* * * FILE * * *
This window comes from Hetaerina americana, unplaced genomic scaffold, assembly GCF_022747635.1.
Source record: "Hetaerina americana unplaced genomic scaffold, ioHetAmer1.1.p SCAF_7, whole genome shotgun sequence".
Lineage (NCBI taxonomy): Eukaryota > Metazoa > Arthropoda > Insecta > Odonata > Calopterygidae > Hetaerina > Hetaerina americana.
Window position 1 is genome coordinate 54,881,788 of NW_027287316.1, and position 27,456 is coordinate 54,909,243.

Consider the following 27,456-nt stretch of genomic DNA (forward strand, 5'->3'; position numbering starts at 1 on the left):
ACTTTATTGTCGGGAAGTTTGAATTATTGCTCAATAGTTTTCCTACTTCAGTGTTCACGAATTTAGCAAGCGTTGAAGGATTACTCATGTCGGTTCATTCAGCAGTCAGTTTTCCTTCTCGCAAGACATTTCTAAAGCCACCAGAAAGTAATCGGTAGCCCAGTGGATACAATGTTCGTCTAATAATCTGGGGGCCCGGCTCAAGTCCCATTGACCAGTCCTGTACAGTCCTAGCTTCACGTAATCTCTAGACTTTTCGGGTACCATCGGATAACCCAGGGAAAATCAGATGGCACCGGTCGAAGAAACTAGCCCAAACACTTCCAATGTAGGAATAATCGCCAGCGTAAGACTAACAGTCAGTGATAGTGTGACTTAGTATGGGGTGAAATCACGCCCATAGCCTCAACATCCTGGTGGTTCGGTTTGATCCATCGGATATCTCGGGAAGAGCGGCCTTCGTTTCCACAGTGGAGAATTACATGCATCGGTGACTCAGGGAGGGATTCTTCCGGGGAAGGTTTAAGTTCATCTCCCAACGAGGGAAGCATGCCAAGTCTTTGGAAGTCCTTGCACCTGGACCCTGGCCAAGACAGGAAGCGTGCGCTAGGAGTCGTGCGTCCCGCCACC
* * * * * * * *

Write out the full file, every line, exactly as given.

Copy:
This window comes from Hetaerina americana, unplaced genomic scaffold, assembly GCF_022747635.1.
Source record: "Hetaerina americana unplaced genomic scaffold, ioHetAmer1.1.p SCAF_7, whole genome shotgun sequence".
Lineage (NCBI taxonomy): Eukaryota > Metazoa > Arthropoda > Insecta > Odonata > Calopterygidae > Hetaerina > Hetaerina americana.
Window position 1 is genome coordinate 54,881,788 of NW_027287316.1, and position 27,456 is coordinate 54,909,243.

Consider the following 27,456-nt stretch of genomic DNA (forward strand, 5'->3'; position numbering starts at 1 on the left):
ACTTTATTGTCGGGAAGTTTGAATTATTGCTCAATAGTTTTCCTACTTCAGTGTTCACGAATTTAGCAAGCGTTGAAGGATTACTCATGTCGGTTCATTCAGCAGTCAGTTTTCCTTCTCGCAAGACATTTCTAAAGCCACCAGAAAGTAATCGGTAGCCCAGTGGATACAATGTTCGTCTAATAATCTGGGGGCCCGGCTCAAGTCCCATTGACCAGTCCTGTACAGTCCTAGCTTCACGTAATCTCTAGACTTTTCGGGTACCATCGGATAACCCAGGGAAAATCAGATGGCACCGGTCGAAGAAACTAGCCCAAACACTTCCAATGTAGGAATAATCGCCAGCGTAAGACTAACAGTCAGTGATAGTGTGACTTAGTATGGGGTGAAATCACGCCCATAGCCTCAACATCCTGGTGGTTCGGTTTGATCCATCGGATATCTCGGGAAGAGCGGCCTTCGTTTCCACAGTGGAGAATTACATGCATCGGTGACTCAGGGAGGGATTCTTCCGGGGAAGGTTTAAGTTCATCTCCCAACGAGGGAAGCATGCCAAGTCTTTGGAAGTCCTTGCACCTGGACCCTGGCCAAGACAGGAAGCGTGCGCTAGGAGTCGTGCGTCCCGCCACC